- The Washington Times - Thursday, January 25, 2001

Republican senators are angry that Attorney General-nominee John Ashcroft is not being afforded the same consideration or given the speedy confirmation granted to nominees of former President Clinton.

Democrats yesterday placed a hold on Mr. Ashcroft's nomination for at least one week and demanded that more than 400 questions be answered in writing by the nominee before allowing a vote to go forward.

"I am extremely disappointed that for the first time I can remember since at least as far back as the Carter presidency the president's choice for attorney general is being held over by this committee," said Sen. Orrin G. Hatch, chairman of the Judiciary Committee.

Every senator on the committee has the authority to place a hold on the nominee. And there's not much other senators can do about it. However, Mr. Hatch urged Mr. Ashcroft to use the additional time to carefully review the questions and his responses.

The committee which was under Democratic control until President Bush was sworn into office Saturday held four days of hearings last week with numerous witnesses called to oppose Mr. Ashcroft's nomination.

Mr. Hatch, Utah Republican, said the process is "a major departure from the way we handled the nomination of Janet Reno," Mr. Clinton's attorney general. He warned Democrats that some of those 400 questions an unprecedented number include inquiries into Mr. Ashcroft's private conversations with fellow senators.

All but a dozen of the 400 questions are from Democrats, said a committee spokeswoman. However, in the course of Miss Reno's 1993 confirmation hearings, she was asked just 35 questions, and all were from Democrats.

"This represents, in my opinion, a dangerous and unprecedented intrusion into senatorial deliberations," Mr. Hatch said. "I have one thing to say, if we go down this path: Beware, senators, in doing your jobs."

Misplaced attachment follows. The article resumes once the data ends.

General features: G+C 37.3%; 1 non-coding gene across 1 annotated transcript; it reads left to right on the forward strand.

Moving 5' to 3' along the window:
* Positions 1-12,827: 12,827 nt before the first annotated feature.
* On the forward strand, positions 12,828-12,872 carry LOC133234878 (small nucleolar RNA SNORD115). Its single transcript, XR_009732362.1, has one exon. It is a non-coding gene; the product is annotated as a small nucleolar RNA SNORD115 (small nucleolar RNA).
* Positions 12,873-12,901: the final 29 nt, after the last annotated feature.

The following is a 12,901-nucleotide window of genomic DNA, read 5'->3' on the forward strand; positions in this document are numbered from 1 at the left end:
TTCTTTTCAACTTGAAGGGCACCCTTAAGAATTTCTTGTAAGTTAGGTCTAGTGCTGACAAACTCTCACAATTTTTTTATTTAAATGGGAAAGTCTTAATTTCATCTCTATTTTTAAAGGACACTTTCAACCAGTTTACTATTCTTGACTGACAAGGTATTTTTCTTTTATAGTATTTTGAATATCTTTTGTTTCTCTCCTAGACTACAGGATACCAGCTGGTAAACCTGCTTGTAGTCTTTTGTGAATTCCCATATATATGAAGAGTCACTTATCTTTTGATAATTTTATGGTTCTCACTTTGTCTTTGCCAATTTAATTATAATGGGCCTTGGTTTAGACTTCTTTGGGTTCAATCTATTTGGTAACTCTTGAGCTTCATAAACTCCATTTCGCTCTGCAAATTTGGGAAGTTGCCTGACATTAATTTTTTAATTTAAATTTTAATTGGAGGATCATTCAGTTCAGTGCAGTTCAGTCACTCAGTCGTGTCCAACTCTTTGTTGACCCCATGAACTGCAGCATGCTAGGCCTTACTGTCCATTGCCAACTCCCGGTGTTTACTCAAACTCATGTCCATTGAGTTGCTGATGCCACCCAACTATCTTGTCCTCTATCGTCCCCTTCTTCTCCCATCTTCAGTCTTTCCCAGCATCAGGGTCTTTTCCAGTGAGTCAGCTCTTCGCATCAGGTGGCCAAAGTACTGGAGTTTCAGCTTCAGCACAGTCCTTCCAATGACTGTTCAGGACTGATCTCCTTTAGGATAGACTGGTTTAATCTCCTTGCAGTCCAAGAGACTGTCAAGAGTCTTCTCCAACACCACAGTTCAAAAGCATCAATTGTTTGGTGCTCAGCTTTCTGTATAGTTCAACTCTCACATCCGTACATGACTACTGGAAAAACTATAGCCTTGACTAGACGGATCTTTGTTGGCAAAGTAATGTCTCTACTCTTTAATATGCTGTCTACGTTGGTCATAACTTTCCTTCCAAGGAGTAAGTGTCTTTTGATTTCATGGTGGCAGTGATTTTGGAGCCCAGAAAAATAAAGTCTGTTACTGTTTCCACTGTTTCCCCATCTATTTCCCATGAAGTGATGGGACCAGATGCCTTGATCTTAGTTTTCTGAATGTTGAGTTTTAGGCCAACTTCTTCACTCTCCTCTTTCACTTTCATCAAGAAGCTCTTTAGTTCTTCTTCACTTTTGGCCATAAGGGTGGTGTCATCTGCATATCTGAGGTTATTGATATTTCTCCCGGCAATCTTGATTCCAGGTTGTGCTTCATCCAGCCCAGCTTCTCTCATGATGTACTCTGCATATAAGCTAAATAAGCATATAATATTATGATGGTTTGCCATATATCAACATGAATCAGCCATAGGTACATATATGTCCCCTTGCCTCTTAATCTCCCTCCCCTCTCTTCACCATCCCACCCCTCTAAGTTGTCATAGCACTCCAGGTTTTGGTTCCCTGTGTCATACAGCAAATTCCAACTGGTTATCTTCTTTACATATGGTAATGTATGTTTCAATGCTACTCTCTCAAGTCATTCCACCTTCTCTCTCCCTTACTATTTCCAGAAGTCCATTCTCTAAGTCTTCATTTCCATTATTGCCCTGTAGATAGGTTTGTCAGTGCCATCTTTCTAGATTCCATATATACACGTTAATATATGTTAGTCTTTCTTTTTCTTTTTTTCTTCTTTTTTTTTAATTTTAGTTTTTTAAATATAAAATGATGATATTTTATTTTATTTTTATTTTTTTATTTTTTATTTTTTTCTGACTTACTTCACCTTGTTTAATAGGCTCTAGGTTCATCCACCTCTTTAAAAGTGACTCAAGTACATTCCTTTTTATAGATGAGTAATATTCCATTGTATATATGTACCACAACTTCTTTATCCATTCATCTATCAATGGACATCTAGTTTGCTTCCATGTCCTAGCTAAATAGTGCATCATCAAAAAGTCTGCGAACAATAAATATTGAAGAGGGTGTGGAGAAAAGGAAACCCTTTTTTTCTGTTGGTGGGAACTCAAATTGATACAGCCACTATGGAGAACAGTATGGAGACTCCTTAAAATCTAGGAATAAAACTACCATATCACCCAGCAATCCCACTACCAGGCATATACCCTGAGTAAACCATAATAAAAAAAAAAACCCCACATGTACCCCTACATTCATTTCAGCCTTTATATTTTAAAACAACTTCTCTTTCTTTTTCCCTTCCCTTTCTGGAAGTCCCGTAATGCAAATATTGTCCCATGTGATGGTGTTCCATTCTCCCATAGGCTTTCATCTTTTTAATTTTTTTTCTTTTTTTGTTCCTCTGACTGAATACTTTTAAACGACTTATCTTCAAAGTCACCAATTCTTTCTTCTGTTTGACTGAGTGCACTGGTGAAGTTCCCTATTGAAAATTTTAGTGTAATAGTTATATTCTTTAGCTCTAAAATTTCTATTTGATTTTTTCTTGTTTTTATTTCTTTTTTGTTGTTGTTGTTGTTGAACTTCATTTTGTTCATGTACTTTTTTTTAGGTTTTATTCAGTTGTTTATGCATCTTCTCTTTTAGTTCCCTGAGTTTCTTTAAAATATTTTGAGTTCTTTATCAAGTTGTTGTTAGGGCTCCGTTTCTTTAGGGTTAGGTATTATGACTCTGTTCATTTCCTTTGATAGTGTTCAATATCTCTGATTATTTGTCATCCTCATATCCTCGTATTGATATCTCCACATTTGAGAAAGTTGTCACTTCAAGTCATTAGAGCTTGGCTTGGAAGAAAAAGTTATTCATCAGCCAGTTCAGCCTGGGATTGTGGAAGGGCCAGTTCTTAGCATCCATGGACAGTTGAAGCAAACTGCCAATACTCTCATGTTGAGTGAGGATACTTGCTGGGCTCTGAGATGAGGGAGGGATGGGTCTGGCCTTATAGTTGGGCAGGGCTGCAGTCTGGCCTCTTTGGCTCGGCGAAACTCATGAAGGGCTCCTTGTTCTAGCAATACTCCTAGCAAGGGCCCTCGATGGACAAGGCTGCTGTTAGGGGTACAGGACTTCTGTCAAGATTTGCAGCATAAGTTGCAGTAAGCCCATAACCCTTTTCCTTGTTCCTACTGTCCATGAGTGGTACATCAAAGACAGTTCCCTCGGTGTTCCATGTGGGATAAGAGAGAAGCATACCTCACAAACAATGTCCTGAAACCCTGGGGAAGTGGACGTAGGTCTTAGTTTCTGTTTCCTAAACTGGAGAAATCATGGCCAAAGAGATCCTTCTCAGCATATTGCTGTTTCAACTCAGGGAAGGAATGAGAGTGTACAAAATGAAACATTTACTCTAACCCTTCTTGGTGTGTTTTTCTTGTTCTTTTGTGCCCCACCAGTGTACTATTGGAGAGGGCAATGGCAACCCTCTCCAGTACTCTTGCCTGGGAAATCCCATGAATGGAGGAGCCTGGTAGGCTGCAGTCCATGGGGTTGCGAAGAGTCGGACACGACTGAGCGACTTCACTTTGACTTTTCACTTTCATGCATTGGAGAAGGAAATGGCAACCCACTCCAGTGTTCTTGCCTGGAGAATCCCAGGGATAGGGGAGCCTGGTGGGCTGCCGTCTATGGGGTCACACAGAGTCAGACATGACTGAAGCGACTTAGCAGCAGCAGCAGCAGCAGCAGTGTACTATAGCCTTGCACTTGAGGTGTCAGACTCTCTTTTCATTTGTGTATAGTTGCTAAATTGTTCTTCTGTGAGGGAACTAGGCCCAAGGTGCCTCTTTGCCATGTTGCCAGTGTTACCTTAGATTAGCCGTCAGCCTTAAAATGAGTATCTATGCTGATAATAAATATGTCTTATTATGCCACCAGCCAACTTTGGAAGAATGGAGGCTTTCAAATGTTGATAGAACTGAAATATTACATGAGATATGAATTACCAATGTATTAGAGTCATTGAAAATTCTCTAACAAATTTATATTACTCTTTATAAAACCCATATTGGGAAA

Democratic Sen. Patrick J. Leahy of Vermont, used an obscure Senate rule to place the hold on Mr. Ashcroft's nomination for one week. The rule is normally used to hold legislation over until the next business week when it is not ready to go to the floor for a full vote, said a committee spokeswoman.

Sen. Don Nickles, Oklahoma Republican and assistant majority leader, said that in 1993 all of Mr. Clinton's nominees were approved by Jan. 21, with the exception of Miss Reno, whose nomination came after problems of tax liability, domestic help and illegal immigrants sank the prospects of corporate lawyer Zoe Baird and U.S. District Judge Kimba M. Wood.

Miss Reno was confirmed by a 98-0 vote.

During Mr. Ashcroft's confirmation delay, liberal lobbying groups have began waging a public anti-Ashcroft campaign.

On Tuesday, People for the American Way delivered petitions to Capitol Hill with more than 150,000 signatures collected from its anti-Ashcroft Web site. The group plans a $250,000 newspaper advertising campaign this week. Pro-choice groups also are running radio ads and Internet campaigns.

"They have been unfair to Ashcroft," Mr. Nickles said.

"To hold him over another week is ridiculous, and giving him 400 questions is harassment. It is beneath the dignity of the Senate the way they are treating their former colleague. It is not the way we treated their nominee for attorney general," Mr. Nickles said.

Mr. Leahy, who chaired Mr. Ashcroft's hearings, said he wants the answers in writing to establish a record of the former senator's positions.

"His two days of testimony so contradicted his 25 years of positions, I just want to know which is which," Mr. Leahy said.

Sen. Edward M. Kennedy, Massachusetts Democrat, said more question time was needed than the hearings provided. He suggested he will filibuster Mr. Ashcroft's nomination when it reaches the Senate floor as early as next Wednesday.

"This is an extremely controversial nominee," Mr. Kennedy said. "And I found, quite frankly, in response to the questions that, in many instances, the nominee was deleterious in answering the questions, filling out time, not being responsive.

Mr. Bush met with congressional leaders yesterday and sounded confident his nominee will be confirmed.

"I think they are making sure that when they confirm him, all questions have been answered," Mr. Bush said.

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